He greatly lamented the indolence of many christian ministers; even some that were most distinguished for their philosophical and critical learning. While he saw no evidence that was applied to the grand ends of the ministry, he looked upon it as little better than laborious trifling. One of his brethren of great abilities was so fond of retirement and study, that he was averse to settling with a congregation and to any public services: To him he thus addressed in 1724; "I am sorry that you think of spending your life in a hermitage, in this learned and polite luxury. God hath endowed you with capacities, which are not always to be buried in retirement. So bright a lamp was not lighted up to consume in a sepulchre, but to be fixed on an eminence, where its rays may be diffused with public advantage, and conduct many through this gloomy desart to the regions of eternal glory.

I hope therefore and believe, it is your constant care to make all your studies subservient to the views of such services. When providence calls you to a more public appearance, I hope you will be willing to quit your cell, charming as it is, that you may enter upon employments at least more important, if not more delicate, than those, which you now pursue. This is a piece of self-denial, which duty requires us to submit to; and which will be acceptable to God in proportion to our fondness for those elegancies, which we are contented to interrupt and postpone, that we may attend to the advancement of his kingdom and interest. We know the applause of our heavenly master will be an abundant recompence for all the pleasures we have given up for his sake; and before we receive that public remuneration, we shall find such entertainment in the exercise of benevolence to our fellow-creatures, and the hope of promoting their everlasting felicity, as we shall never find in conversing with Virgil or Tully, Pliny or Addison, or any of the favourite attendants of our solitude."When he saw any of his pupils or younger brethren indolent, or not applying their time and talents to the care of souls, he would freely expostulate with them; and if ever his zeal was excessive, it was here. When he saw, how much was needful to be done for Christ and souls, and how little really was done, by many persons of great abilities and religious characters, his spirit was moved within him. He took occasion, therefore, when he preached before his brethren, to urge every consideration and motive, that was likely to increase their activity. His discourse on "The Evil and Danger of Neglecting the Souls of Men," contains many forcible arguments on this head, sufficient to rouse the spirit of every minister, that is not sunk into stupidity.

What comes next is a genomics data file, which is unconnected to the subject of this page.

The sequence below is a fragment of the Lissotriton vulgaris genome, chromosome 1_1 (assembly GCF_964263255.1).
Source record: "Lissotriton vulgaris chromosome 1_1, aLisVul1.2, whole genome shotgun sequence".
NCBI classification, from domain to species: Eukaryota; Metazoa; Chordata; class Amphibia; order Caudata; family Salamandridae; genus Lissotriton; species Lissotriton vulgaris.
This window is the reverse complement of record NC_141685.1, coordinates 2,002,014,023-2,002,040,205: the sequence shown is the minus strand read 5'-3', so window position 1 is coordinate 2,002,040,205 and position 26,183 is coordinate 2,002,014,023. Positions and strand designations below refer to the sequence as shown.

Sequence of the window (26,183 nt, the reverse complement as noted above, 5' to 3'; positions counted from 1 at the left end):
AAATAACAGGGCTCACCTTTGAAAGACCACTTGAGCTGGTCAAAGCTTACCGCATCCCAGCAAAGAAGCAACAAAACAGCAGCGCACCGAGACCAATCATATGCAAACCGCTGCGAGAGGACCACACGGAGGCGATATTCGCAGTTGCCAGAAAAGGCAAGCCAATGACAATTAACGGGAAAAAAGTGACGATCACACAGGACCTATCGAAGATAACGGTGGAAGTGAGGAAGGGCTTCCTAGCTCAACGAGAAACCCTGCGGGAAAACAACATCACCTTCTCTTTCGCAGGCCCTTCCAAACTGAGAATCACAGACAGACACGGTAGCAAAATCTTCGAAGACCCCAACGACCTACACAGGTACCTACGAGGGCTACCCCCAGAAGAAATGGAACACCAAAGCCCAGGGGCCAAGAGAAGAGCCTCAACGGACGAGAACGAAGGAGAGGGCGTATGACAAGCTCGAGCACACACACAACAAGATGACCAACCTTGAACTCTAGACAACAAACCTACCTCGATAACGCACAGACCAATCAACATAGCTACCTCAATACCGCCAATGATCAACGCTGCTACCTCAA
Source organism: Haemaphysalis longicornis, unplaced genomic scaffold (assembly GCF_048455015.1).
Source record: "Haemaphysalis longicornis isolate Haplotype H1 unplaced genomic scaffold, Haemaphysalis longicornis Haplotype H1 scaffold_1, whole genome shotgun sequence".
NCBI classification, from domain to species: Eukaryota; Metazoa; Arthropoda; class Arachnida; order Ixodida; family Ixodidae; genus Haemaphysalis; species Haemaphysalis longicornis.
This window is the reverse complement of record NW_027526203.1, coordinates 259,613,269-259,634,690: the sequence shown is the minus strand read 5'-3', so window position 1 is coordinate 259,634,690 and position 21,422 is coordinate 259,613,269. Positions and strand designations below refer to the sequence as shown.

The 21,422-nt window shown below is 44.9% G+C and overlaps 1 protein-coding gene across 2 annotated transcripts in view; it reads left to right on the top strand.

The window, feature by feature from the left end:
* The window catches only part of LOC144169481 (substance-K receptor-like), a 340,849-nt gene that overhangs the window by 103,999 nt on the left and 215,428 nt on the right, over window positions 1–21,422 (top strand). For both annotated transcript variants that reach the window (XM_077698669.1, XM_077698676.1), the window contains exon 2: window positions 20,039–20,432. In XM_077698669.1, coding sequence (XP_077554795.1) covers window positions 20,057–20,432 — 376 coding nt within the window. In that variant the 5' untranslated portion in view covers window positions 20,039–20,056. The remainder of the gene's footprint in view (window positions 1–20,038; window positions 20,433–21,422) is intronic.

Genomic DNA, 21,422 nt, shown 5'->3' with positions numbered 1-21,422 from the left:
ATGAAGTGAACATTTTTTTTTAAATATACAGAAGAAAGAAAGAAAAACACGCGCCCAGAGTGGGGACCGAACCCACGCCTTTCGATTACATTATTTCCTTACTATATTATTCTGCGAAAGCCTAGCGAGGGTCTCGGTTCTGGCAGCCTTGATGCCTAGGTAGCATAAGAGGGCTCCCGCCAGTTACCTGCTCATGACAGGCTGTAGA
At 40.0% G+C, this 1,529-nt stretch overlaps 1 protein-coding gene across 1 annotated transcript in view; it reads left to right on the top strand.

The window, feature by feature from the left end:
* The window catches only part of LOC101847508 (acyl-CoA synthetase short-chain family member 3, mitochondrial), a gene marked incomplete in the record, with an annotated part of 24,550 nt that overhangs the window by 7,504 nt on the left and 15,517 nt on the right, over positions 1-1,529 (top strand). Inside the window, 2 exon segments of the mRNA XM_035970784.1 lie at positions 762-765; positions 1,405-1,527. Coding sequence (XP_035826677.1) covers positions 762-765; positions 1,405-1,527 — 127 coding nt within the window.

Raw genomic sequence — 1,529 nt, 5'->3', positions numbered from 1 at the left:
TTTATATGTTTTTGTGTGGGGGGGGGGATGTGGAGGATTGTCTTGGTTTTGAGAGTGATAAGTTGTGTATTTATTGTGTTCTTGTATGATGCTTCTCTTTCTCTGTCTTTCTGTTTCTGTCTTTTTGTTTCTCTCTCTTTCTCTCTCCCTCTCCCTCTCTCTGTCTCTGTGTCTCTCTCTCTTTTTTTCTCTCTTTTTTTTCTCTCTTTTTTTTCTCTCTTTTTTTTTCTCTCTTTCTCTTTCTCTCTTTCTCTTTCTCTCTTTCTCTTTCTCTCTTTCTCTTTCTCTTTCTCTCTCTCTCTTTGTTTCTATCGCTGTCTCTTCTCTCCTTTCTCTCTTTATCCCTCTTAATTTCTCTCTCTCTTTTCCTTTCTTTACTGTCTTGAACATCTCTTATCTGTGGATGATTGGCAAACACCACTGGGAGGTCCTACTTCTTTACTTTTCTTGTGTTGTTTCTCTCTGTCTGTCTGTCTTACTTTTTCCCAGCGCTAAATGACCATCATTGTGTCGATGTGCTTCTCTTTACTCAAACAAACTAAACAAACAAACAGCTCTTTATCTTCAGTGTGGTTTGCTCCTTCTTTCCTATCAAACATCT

He esteemed it a fault in some worthy ministers, that they were backward to engage in public services, at the stated assemblies of ministers, and on occasional days of prayer or thanksgiving. The multiplicity of his business and the importance of his domestic engagements, might have been a reasonable apology for his absence from such meetings, or for being generally excused from performing any part of the service; yet he was seldom absent, except hindered by sickness, and made no difficulty of complying with the desire of his brethren to take a share of the work. He thought, that for ministers to decline, or to need much entreaty, to engage on such occasions, was disrespectful to their brethren, and was setting a bad example before their young associates; while it seemed to furnish their

hearers with something of a plausible pretence for refusing to engage in social prayer, or even to pray in their own families: on this principle he was determined to act, though he might be, as he sometimes was, charged with vanity and love of applause for so doing. In order to make the meetings of ministers turn to a better account, than he feared they had generally done, he endeavoured to promote more regular associations; that the hands of each other might be strengthened by united consultation and prayer, and that they might concur in some schemes for the revival of religion. What he attempted of this kind, may be seen in the preface to the sermon above mentioned; and the attentive reader of it will perceive, how well it was adapted to pomote piety, zeal and love among ministers and their congregations.